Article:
- Determine how important each piece of information is
Two Kinds of Information
Primary
: information that
y
ou gather yourself

Secondary
: usable information
g
athered by someone else
How much info do you need?
- Too much or too little information can make the process more difficult

- The amount of information needed is tied to the
risk
involved in the decision
Understanding Barriers
Emotional

Environmental

Perceptual


Intellectual

Cultural

Expressive
Fear of making mistakes; need for security; impatience

Distractions; lack of cooperation from others

Seeing what we expect to see; skipping the process of defining a problem so we can get to the "important" part of solving it

Inexperience; being locked into a bad approach

Traditions; distrust of intuition; conformist behavior

Expressing ideas in a way that is not understood by others
Acknowledge barriers. Recognize that you have the resources to overcome them.


Try brain teasers & puzzles. Walk a different route to the grocery store. Practice looking at old things in new ways.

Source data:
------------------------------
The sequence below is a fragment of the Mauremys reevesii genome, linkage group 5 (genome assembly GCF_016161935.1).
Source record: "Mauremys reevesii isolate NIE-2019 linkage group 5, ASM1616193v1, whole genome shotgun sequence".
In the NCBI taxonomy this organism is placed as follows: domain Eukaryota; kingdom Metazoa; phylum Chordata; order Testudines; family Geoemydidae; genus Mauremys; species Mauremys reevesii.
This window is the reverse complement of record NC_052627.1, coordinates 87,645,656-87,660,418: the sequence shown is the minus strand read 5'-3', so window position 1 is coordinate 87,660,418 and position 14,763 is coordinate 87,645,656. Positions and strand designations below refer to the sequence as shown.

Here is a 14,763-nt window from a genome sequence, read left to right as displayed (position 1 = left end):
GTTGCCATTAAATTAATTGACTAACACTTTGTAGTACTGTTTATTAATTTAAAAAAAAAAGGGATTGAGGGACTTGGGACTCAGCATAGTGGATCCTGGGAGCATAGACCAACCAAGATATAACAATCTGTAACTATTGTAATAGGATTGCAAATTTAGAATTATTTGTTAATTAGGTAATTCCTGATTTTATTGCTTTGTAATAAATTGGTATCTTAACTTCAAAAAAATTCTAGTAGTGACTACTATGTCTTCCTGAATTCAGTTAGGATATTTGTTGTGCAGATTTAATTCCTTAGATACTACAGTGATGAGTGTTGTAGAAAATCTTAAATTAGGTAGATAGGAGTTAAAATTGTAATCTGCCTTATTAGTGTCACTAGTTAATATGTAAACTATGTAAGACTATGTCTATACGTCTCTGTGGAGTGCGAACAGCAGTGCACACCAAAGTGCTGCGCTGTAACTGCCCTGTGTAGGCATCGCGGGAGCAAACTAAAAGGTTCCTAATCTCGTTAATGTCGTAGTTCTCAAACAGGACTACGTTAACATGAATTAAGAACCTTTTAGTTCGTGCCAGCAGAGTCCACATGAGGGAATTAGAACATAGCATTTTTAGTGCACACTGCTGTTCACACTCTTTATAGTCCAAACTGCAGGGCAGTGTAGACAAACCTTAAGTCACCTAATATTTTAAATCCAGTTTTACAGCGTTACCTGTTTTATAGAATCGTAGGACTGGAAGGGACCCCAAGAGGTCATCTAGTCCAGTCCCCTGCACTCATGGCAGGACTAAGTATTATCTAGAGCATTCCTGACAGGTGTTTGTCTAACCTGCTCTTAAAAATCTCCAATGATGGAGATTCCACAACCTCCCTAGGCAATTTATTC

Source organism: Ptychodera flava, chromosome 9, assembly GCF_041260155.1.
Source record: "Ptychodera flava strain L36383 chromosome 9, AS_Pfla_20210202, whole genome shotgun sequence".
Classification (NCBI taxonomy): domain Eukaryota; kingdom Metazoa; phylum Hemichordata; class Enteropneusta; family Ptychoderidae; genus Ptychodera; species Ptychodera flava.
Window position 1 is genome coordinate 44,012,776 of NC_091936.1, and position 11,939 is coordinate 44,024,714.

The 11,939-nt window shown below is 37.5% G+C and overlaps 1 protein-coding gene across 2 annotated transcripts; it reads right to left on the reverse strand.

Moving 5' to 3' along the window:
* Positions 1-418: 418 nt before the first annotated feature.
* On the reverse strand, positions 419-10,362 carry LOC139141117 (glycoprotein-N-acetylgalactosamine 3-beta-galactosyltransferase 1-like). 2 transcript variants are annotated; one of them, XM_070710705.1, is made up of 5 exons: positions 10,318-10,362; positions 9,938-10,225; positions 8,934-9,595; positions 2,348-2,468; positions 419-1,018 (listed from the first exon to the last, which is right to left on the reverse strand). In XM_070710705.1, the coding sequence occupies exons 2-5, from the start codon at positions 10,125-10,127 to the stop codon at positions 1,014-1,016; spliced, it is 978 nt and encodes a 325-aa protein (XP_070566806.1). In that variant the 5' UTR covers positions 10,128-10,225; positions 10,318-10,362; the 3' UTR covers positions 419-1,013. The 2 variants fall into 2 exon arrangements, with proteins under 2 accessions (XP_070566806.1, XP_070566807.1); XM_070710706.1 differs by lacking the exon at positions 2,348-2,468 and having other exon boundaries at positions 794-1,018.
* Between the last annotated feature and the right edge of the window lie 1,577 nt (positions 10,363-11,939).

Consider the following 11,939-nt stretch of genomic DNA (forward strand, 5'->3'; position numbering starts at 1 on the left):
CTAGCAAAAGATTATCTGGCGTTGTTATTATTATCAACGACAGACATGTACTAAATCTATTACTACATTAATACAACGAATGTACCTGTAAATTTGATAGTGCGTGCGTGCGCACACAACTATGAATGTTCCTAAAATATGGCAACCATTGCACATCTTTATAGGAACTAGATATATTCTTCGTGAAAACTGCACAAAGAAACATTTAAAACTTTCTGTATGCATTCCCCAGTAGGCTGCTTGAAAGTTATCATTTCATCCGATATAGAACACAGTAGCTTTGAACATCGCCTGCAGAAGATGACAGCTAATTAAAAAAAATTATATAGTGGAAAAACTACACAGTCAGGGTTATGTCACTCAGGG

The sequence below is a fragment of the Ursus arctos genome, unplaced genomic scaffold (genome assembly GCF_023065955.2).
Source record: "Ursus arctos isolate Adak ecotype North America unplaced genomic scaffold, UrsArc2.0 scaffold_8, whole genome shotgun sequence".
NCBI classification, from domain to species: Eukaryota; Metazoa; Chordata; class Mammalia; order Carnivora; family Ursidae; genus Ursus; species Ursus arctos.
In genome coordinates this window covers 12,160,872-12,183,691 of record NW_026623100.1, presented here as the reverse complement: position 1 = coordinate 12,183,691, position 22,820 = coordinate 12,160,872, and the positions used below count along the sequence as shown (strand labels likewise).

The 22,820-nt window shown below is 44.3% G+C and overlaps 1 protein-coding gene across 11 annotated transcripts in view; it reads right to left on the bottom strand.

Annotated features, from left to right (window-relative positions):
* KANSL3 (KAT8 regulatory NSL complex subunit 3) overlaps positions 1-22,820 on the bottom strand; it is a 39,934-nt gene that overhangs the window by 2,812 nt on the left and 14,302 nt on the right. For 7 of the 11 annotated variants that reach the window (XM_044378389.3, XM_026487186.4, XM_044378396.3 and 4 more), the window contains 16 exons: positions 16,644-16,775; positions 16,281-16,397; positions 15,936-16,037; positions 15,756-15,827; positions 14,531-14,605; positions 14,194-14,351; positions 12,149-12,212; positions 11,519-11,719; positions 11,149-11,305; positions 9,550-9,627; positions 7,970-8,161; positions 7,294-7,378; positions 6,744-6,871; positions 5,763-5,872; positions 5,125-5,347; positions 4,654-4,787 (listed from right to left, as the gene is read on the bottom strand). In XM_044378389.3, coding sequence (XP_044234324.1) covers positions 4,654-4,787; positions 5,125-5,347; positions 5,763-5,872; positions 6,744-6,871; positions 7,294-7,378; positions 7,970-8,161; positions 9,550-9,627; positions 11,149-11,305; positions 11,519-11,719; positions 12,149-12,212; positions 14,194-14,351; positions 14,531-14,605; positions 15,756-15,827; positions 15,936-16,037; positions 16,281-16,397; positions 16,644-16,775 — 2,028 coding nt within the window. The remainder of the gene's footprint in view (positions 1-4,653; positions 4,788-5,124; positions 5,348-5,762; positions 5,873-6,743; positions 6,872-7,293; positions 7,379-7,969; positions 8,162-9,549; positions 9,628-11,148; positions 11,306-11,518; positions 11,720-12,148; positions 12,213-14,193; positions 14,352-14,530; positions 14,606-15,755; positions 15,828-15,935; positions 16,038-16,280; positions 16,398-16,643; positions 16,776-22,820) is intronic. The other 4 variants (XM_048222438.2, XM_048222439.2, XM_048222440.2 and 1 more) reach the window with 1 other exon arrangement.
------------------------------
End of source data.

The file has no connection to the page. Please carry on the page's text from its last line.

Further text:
Join a team. Play games. Debate an issue. Enter writing or photography contests.


Get enough rest and eat properly so you can think clearly. Pace yourself. Practice decision-making ahead of time so you'll be prepared when the moment comes.
Gathering Information
Goals

Values

Information

Alternatives

Criteria

Preferences
What do you want to accomplish?

How well does an option support your core commitments?

What facts do you need about your options?

What options do you need to find or create?

What characteristics must an option have?

How do you rank your options?
Accept the Decision
To implement a decision, you must accept it intellectually and emotionally.
Understanding Risk
Risk-taking frees us. Without risk, we cannot grow.

Risks remind us that permanent security does not exist. Not taking a risk does not guarantee security.

Fear of loss, rejection, or failure is a normal part of risk.

Risk involves separation
anxiety as we move
away from the familiar.
Assessing Risk
1. Will this risk help you reach
your goals?

2. Are you calm and thoughtful?

3. What are the possible losses as
well as gains?

4. Do you have a plan with clear
steps?

5. Are you ready to act decisively?

6. Are you prepared to accept a